Catch-22 Quotes

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He was going to live forever, or die in the attempt.

3185

Just because you're paranoid doesn't mean they aren't after you.

2895

The enemy is anybody who's going to get you killed, no matter which side he is on.

489

It doesn't make a damned bit of difference who wins the war to someone who's dead.

386

Why are they going to disappear him?'I don't know.'It doesn't make sense. It isn't even good grammar.

298

The country was in peril; he was jeopardizing his traditional rights of freedom and independence by daring to exercise them.

280

Man was matter, that was Snowden's secret. Drop him out a window, and he'll fall. Set fire to him and he'll burn. Bury him and he'll rot, like other kinds of garbage. The spirit gone, man is garbage. That was Snowden's secret. Ripeness was all.

277

The Texan turned out to be good-natured, generous and likable. In three days no one could stand him.

245

Be glad you're even alive.'Be furious you're going to die.

236

From now on I'm thinking only of me."Major Danby replied indulgently with a superior smile: "But, Yossarian, suppose everyone felt that way.""Then," said Yossarian, "I'd certainly be a damned fool to feel any other way, wouldn't I?

190

When I look up, I see people cashing in. I don't see heaven or saints or angels. I see people cashing in on every decent impulse and every human tragedy.

153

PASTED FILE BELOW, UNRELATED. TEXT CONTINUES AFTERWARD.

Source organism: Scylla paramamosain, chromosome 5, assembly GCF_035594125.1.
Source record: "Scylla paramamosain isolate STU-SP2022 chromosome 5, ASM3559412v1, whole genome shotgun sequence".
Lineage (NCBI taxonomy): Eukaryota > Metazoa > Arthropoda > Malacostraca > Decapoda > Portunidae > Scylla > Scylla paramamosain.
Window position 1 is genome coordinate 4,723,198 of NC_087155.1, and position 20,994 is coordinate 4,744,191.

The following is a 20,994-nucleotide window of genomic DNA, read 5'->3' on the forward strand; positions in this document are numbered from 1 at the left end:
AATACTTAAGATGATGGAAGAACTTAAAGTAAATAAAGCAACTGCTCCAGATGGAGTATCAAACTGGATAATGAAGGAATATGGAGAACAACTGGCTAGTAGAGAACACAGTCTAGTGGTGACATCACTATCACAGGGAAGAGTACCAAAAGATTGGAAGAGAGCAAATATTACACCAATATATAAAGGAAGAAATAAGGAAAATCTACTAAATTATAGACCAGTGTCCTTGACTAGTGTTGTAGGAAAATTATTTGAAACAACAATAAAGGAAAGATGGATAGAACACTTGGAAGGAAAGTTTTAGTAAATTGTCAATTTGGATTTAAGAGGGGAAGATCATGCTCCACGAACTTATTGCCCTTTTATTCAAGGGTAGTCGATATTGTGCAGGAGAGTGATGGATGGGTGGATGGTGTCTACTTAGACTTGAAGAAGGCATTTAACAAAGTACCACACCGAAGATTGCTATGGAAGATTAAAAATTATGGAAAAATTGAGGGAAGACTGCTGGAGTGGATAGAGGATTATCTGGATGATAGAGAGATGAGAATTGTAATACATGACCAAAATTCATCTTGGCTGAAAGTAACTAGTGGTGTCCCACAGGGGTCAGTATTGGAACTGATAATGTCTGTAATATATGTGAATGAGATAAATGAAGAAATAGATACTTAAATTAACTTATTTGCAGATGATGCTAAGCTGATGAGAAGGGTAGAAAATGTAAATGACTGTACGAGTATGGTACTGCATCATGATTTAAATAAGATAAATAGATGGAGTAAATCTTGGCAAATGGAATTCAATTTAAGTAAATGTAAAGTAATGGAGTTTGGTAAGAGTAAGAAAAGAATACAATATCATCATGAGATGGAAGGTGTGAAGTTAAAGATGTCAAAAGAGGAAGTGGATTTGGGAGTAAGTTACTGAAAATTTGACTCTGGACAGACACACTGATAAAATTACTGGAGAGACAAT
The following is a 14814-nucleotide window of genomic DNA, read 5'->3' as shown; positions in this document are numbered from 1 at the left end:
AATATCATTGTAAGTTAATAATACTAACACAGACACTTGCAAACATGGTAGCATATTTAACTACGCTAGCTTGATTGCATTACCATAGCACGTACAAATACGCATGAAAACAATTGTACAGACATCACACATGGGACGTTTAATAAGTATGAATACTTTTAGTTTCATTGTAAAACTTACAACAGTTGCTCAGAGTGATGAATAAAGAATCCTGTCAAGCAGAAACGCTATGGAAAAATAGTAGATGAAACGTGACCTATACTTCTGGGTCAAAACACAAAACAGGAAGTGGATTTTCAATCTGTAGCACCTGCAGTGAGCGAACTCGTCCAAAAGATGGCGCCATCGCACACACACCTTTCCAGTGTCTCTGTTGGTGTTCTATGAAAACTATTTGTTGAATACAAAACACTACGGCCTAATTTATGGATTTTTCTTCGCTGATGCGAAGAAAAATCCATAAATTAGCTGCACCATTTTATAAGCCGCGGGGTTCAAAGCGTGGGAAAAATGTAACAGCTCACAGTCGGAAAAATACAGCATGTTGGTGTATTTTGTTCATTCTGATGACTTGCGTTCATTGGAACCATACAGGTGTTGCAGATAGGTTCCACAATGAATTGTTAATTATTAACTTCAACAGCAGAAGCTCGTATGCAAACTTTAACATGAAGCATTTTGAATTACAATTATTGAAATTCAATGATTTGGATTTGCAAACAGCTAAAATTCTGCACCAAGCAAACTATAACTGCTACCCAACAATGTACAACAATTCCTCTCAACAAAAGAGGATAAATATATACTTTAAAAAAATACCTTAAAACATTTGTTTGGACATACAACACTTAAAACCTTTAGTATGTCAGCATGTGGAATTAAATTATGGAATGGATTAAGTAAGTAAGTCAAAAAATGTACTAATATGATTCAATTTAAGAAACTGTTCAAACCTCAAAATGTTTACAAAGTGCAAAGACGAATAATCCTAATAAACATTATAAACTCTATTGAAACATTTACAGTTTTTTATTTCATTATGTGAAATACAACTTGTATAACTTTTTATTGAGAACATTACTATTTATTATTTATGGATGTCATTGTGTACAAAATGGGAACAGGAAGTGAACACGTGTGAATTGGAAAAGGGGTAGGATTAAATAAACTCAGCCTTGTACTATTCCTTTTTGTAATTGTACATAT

Well, he died. You don't get any older than that.

138

Morale was deteriorating and it was all Yossarian's fault. The country was in peril; he was jeopardizing his traditional rights of freedom and independence by daring to exercise them.

117

He was a self-made man who owed his lack of success to nobody.

114

What do you do when it rains?"The captain answered frankly. "I get wet.

107

You have deep-seated survival anxieties. And you don't like bigots, bullies, snobs or hypocrites. Subconsciously there are many people you hate.""Consciously, sir, consciously," Yossarian corrected in an effort to help. "I hate them consciously.

104

You know, that might be the answer – to act boastfully about something we ought to be ashamed of. That’s a trick that never seems to fail.

104

He was never without misery, and never without hope.

99

Let's take a drive into the middle of nowhere with a packet of Marlboro lights and talk about our lives.

88

Prostitution gives her an opportunity to meet people. It provides fresh air and wholesome exercise, and it keeps her out of trouble.

86

He had decided to live forever or die in the attempt.

85

Some men are born mediocre, some men achieve mediocrity, and some men have mediocrity trust upon them.

41

I wouldn't want to live without strong misgivings.

33

That crazy bastard may be the only sane one left.

31

Nately had a bad start. He came from a good family.

31

You're an intelligent person of great moral character who has taken a very courageous stand. I'm an intelligent person with no moral character at all, so I'm in an ideal position to appreciate it.

28

He was sick with lust and mesmerized with regret

27

The enemy," retorted Yossarian with weighted precision, "is anybody who's going to get you killed, no matter which side he's on, and that includes Colonel Cathcart. And don't you forget that, because the longer you remember it, the longer you might live.

27

While none of the work we do is very important, it is important that we do a great deal of it.

26

Death to all modifiers, he declared one day, and out of every letter that passed through his hands went every adverb and every adjective.

26

Yossarian decided to change the subject. "Now you're changing the subject." he pointed out diplomatically. "I'll bet I can name two things to be miserable about for every one you can name to be thankful for.